Why International MBA Students Are Flocking To This Italian Business School

MIP Politecnico di Milano's 15-year journey of internationalization has brought together 80 nationalities from five continents to answer companies' calls for international talent

“Nowadays, I don’t believe that any MBA program can just be ‘local’—it doesn’t make any sense,” says Greta Maiocchi, head of marketing and recruitment at MIP Politecnico di Milano (MIP), on the Italian school’s 15-year drive to become “more international.”

In 2003, MIP welcomed candidates of 11 different nationalities onto its full-time MBA program. 15 years on, the MIP MBA class is 70% international and welcomes over 20 different nationalities on-campus.

In recent years, MIP has welcomed its first students from diverse countries like Bahrain, Canada, Ireland, Pakistan, and the Philippines.

“Companies want people with an open cultural mind-set, who can connect with others anywhere in the world,” Greta explains. “This is something that only a person who has travelled or studied in a different country can have.

“By studying abroad, you develop flexibility and the skills to adapt to a new environment—that’s what companies are looking for.”

MIP has a unique insight into the needs of industry—the school itself was formed as a non-profit consortium, with 20 companies and multinationals on the board along with Assolombarda, the largest territorial association of the entrepreneurial system in Italy.

As Greta recalls, “these companies were looking for international candidates with a different approach as they were entering different markets. They pushed us to attract more diverse students and, at the same time, we’ve helped them develop because we started to offer them new candidates. It’s a win-win situation.”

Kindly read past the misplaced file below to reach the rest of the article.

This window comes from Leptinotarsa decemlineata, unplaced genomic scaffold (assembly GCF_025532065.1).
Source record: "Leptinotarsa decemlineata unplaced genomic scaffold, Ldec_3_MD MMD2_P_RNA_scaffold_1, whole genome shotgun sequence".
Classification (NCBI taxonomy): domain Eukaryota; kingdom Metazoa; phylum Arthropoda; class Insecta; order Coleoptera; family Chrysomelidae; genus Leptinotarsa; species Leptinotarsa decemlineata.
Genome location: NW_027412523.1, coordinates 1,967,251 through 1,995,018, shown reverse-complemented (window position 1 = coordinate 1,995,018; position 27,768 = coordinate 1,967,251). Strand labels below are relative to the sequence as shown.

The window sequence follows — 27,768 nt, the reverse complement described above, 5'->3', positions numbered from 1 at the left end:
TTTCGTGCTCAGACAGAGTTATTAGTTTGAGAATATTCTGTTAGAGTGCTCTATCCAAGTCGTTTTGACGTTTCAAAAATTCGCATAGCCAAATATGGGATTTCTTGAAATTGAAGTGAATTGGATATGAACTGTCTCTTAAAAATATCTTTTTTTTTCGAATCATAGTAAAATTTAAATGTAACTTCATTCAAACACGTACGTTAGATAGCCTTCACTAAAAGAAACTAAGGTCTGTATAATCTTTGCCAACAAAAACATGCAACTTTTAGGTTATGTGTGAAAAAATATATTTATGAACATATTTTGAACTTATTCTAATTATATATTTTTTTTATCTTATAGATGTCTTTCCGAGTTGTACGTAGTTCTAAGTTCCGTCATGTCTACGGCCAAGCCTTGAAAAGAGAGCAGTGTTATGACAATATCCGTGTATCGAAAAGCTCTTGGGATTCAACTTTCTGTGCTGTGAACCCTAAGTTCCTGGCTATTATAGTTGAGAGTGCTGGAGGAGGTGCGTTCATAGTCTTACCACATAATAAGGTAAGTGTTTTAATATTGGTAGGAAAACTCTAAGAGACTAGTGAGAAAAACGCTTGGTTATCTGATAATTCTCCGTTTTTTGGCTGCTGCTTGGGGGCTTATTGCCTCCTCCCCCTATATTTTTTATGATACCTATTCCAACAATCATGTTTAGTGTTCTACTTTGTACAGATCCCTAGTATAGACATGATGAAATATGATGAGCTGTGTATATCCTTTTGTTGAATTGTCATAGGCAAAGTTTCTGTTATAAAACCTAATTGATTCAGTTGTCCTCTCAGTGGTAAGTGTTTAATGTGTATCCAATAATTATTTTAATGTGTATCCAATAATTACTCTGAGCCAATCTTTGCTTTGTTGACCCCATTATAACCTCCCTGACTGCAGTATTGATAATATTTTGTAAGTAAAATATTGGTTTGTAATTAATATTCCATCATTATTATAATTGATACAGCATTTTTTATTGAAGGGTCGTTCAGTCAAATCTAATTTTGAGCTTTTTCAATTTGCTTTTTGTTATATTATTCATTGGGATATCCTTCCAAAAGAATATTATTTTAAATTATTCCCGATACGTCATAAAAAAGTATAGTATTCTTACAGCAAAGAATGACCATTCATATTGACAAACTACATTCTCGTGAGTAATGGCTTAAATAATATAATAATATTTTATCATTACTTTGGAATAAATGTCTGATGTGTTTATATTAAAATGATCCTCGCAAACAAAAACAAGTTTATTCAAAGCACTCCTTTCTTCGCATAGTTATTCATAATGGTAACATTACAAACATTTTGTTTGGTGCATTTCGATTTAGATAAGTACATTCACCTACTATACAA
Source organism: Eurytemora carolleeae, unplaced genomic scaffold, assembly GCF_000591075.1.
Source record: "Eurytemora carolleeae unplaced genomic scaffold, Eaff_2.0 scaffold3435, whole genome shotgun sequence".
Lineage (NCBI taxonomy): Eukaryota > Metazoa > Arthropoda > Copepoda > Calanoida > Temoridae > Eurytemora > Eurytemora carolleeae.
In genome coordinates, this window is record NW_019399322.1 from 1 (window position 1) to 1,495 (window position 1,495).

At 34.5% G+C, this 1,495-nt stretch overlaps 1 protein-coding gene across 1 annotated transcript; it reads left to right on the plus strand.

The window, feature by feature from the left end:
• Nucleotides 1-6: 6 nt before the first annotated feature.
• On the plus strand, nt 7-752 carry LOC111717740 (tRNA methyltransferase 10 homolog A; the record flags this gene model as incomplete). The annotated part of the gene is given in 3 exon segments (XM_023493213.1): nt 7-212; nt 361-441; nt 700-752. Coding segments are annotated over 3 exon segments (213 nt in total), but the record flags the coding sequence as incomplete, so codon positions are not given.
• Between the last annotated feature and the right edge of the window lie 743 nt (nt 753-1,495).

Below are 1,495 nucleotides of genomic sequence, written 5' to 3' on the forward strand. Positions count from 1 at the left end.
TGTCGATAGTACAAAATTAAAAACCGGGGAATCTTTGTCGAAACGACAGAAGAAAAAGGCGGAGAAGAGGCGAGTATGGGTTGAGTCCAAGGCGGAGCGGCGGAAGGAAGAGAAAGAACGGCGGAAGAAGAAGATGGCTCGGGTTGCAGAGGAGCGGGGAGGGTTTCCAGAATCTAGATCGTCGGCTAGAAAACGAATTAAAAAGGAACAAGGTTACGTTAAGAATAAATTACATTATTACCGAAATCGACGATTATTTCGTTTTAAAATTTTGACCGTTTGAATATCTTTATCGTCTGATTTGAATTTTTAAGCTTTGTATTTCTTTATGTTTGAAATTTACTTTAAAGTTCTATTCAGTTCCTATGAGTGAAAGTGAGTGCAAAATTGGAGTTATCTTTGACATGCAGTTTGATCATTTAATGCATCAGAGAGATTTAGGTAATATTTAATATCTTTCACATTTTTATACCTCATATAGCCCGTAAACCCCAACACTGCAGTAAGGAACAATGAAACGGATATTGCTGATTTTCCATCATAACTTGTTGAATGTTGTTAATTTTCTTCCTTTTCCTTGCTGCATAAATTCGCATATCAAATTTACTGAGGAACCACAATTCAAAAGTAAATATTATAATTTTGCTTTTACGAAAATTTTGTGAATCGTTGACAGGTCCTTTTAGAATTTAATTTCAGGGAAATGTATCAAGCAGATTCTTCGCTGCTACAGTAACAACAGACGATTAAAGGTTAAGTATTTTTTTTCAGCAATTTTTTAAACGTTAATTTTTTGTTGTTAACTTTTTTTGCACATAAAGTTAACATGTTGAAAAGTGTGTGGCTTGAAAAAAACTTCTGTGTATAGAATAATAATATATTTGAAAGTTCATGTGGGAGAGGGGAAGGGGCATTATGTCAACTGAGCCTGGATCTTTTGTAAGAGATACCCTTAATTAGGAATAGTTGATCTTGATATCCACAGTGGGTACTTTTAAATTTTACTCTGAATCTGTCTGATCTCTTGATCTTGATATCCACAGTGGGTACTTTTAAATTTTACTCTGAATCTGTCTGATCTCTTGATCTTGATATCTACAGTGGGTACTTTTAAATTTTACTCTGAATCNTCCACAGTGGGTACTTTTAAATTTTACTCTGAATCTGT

Through this conversation with international companies, MIP Politecnico di Milano has been through a process of redesigning its full-time MBA program over the past 15 years.

This has meant transforming teaching methods, bringing in new members of faculty, making further links with international businesses, accounting for different religions, and even changing what’s on offer in the school’s canteen.

Today, MIP hosts an equally diverse group of extended faculty, with staff coming from six nationalities and speaking nine languages. Greta is first to admit that the school has learned as much from the internationalization process as the students do on their degree.

“Increasing internationalization is not easy. You have to learn to support people from different cultures. It can be challenging to mentor and help people from completely different backgrounds.”

But, she feels the rewards in bringing together students from 80 different nationalities and five different continents are evident: “We are a dynamic school—we are never still. Every year brings new challenges. We bring new points of view to students and change and adapt our program continuously. The biggest result of this internationalization has been to create a truly dynamic environment,” she says.

For Greta, this shift at the school has been mirrored by a city-wide movement, with Milan starting to reap the benefits that internationalization can bring.

“It really benefits the city,” she explains. “No one spoke English in 2003, but now it’s different. Shops, restaurants, even post offices, have had to change the way they’re offering services.

“As a result of this change in culture, and MIP’s ability to help students start new careers, we now see a lot of our international students remain in Italy. In 2003, international students would go back to their own country after graduation; but now they stay. The country is more welcoming and these students are bringing value.”

The global exposure of the MIP MBA is further enhanced by the school’s international partnerships and offers of study exchange opportunities in 10 different countries—France, Spain, Mexico, Brazil, Hong Kong, China, India, Australia, the USA and the UK.

After this 15-year journey, what’s next for MIP Politecnico di Milano?

“Internationalization was what we started from 2003 to today, and it’s still continuing,” Greta continues. “From 2014, we have started pushing towards digitalization.

“We are also launching a new platform—FLEXA—focused on helping students and professionals find [all] the resources and information that they need.”

Get a glimpse of MIP's new FLEXA platform below: